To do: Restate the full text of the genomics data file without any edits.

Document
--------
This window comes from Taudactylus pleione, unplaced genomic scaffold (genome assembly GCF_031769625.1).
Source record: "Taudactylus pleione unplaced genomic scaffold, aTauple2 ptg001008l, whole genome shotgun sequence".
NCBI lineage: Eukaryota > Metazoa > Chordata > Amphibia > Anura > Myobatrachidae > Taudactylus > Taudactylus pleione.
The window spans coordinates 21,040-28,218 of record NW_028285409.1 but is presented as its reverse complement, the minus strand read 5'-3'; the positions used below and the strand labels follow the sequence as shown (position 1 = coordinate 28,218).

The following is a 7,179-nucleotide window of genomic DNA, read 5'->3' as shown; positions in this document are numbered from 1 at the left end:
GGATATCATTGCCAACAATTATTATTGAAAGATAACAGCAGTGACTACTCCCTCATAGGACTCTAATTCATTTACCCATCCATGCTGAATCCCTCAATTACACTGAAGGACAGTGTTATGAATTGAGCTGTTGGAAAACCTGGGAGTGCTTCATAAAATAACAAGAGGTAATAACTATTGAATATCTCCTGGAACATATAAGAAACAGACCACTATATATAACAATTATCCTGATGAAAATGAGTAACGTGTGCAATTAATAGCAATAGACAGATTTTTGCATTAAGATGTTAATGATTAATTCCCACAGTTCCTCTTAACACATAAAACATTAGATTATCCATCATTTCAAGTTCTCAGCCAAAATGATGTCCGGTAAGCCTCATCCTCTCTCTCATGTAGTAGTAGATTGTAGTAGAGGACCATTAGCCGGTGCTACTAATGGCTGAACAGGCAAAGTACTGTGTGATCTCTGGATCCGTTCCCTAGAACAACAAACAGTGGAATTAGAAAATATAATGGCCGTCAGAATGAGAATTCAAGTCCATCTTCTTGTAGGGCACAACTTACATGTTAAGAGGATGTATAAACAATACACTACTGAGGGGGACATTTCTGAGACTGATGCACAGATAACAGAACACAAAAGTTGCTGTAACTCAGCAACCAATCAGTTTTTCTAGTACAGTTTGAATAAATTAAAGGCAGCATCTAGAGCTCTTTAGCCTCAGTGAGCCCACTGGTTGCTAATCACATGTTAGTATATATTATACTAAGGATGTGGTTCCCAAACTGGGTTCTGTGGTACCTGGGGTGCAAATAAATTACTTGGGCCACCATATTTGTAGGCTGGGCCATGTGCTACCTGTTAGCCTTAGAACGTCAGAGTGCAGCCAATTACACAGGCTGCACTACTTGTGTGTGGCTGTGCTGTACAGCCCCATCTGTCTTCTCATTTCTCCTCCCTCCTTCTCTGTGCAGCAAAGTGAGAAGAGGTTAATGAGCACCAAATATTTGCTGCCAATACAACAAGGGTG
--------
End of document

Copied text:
This window comes from Taudactylus pleione, unplaced genomic scaffold (genome assembly GCF_031769625.1).
Source record: "Taudactylus pleione unplaced genomic scaffold, aTauple2 ptg001008l, whole genome shotgun sequence".
NCBI lineage: Eukaryota > Metazoa > Chordata > Amphibia > Anura > Myobatrachidae > Taudactylus > Taudactylus pleione.
The window spans coordinates 21,040-28,218 of record NW_028285409.1 but is presented as its reverse complement, the minus strand read 5'-3'; the positions used below and the strand labels follow the sequence as shown (position 1 = coordinate 28,218).

The following is a 7,179-nucleotide window of genomic DNA, read 5'->3' as shown; positions in this document are numbered from 1 at the left end:
GGATATCATTGCCAACAATTATTATTGAAAGATAACAGCAGTGACTACTCCCTCATAGGACTCTAATTCATTTACCCATCCATGCTGAATCCCTCAATTACACTGAAGGACAGTGTTATGAATTGAGCTGTTGGAAAACCTGGGAGTGCTTCATAAAATAACAAGAGGTAATAACTATTGAATATCTCCTGGAACATATAAGAAACAGACCACTATATATAACAATTATCCTGATGAAAATGAGTAACGTGTGCAATTAATAGCAATAGACAGATTTTTGCATTAAGATGTTAATGATTAATTCCCACAGTTCCTCTTAACACATAAAACATTAGATTATCCATCATTTCAAGTTCTCAGCCAAAATGATGTCCGGTAAGCCTCATCCTCTCTCTCATGTAGTAGTAGATTGTAGTAGAGGACCATTAGCCGGTGCTACTAATGGCTGAACAGGCAAAGTACTGTGTGATCTCTGGATCCGTTCCCTAGAACAACAAACAGTGGAATTAGAAAATATAATGGCCGTCAGAATGAGAATTCAAGTCCATCTTCTTGTAGGGCACAACTTACATGTTAAGAGGATGTATAAACAATACACTACTGAGGGGGACATTTCTGAGACTGATGCACAGATAACAGAACACAAAAGTTGCTGTAACTCAGCAACCAATCAGTTTTTCTAGTACAGTTTGAATAAATTAAAGGCAGCATCTAGAGCTCTTTAGCCTCAGTGAGCCCACTGGTTGCTAATCACATGTTAGTATATATTATACTAAGGATGTGGTTCCCAAACTGGGTTCTGTGGTACCTGGGGTGCAAATAAATTACTTGGGCCACCATATTTGTAGGCTGGGCCATGTGCTACCTGTTAGCCTTAGAACGTCAGAGTGCAGCCAATTACACAGGCTGCACTACTTGTGTGTGGCTGTGCTGTACAGCCCCATCTGTCTTCTCATTTCTCCTCCCTCCTTCTCTGTGCAGCAAAGTGAGAAGAGGTTAATGAGCACCAAATATTTGCTGCCAATACAACAAGGGTG